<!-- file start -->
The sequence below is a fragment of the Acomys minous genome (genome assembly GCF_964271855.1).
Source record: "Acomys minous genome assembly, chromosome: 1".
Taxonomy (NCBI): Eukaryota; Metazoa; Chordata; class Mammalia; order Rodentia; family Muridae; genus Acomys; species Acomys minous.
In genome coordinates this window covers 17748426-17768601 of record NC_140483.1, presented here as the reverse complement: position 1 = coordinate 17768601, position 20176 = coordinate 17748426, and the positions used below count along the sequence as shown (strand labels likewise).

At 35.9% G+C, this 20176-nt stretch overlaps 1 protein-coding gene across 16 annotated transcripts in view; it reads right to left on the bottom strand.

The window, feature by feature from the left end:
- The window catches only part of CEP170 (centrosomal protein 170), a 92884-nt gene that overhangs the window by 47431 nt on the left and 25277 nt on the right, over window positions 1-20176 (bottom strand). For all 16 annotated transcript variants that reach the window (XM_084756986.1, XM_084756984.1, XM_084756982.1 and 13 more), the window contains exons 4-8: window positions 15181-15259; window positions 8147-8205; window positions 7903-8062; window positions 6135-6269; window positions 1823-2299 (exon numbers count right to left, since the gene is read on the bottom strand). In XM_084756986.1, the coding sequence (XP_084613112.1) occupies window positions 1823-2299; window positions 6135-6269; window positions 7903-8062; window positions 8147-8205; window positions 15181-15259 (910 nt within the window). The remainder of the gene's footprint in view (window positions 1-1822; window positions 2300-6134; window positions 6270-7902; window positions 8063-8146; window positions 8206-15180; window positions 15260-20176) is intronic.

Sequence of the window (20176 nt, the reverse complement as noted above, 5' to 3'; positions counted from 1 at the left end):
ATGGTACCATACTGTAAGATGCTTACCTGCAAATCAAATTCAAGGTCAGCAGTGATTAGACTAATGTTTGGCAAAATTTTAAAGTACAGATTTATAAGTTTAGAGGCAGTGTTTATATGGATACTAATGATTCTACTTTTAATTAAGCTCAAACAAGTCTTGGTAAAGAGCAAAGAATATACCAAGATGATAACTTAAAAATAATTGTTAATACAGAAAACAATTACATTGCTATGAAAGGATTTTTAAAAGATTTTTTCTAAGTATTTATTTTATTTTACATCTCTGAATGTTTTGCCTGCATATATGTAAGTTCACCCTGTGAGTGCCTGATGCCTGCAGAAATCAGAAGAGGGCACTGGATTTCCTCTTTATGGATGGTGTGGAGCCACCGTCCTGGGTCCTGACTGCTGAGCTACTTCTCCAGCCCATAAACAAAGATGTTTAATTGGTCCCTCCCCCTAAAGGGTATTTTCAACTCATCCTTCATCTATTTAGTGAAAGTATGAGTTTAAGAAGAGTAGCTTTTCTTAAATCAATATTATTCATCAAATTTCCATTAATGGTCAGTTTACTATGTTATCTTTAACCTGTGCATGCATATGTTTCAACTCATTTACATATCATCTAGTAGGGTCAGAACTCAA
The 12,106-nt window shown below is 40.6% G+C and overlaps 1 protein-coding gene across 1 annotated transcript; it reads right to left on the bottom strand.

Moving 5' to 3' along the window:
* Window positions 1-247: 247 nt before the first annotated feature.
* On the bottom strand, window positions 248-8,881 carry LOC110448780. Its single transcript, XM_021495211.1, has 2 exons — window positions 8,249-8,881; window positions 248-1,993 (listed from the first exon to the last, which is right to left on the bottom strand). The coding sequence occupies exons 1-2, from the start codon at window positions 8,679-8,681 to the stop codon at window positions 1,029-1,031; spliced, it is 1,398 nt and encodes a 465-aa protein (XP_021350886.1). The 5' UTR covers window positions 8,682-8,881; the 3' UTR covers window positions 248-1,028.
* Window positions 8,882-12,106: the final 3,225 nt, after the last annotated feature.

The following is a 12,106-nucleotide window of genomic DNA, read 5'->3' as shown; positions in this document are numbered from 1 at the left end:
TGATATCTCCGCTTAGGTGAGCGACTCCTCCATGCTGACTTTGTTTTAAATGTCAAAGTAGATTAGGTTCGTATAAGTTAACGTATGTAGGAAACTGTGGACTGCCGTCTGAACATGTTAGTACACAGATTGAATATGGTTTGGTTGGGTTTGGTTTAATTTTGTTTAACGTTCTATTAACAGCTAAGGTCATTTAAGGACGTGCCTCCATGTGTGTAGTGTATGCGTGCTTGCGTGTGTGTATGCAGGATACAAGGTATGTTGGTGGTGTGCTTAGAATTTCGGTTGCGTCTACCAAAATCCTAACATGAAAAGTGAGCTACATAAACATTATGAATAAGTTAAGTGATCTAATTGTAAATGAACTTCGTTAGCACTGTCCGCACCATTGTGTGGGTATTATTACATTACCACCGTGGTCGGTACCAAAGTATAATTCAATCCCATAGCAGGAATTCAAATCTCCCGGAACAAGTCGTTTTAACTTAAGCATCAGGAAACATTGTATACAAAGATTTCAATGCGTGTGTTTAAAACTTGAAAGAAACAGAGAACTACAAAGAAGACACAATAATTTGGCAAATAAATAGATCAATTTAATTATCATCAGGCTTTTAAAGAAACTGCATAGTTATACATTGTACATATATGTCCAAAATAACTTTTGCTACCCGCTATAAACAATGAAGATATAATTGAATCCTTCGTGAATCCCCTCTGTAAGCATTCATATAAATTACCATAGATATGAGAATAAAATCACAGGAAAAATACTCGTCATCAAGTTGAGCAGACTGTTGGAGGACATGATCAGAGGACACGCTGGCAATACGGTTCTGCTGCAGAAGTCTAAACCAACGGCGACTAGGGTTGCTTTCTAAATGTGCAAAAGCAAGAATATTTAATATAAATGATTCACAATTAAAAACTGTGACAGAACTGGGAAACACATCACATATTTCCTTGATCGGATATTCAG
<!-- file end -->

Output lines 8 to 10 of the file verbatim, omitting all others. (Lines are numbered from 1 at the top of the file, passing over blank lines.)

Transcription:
Sequence of the window (20176 nt, the reverse complement as noted above, 5' to 3'; positions counted from 1 at the left end):
ATGGTACCATACTGTAAGATGCTTACCTGCAAATCAAATTCAAGGTCAGCAGTGATTAGACTAATGTTTGGCAAAATTTTAAAGTACAGATTTATAAGTTTAGAGGCAGTGTTTATATGGATACTAATGATTCTACTTTTAATTAAGCTCAAACAAGTCTTGGTAAAGAGCAAAGAATATACCAAGATGATAACTTAAAAATAATTGTTAATACAGAAAACAATTACATTGCTATGAAAGGATTTTTAAAAGATTTTTTCTAAGTATTTATTTTATTTTACATCTCTGAATGTTTTGCCTGCATATATGTAAGTTCACCCTGTGAGTGCCTGATGCCTGCAGAAATCAGAAGAGGGCACTGGATTTCCTCTTTATGGATGGTGTGGAGCCACCGTCCTGGGTCCTGACTGCTGAGCTACTTCTCCAGCCCATAAACAAAGATGTTTAATTGGTCCCTCCCCCTAAAGGGTATTTTCAACTCATCCTTCATCTATTTAGTGAAAGTATGAGTTTAAGAAGAGTAGCTTTTCTTAAATCAATATTATTCATCAAATTTCCATTAATGGTCAGTTTACTATGTTATCTTTAACCTGTGCATGCATATGTTTCAACTCATTTACATATCATCTAGTAGGGTCAGAACTCAA
The 12,106-nt window shown below is 40.6% G+C and overlaps 1 protein-coding gene across 1 annotated transcript; it reads right to left on the bottom strand.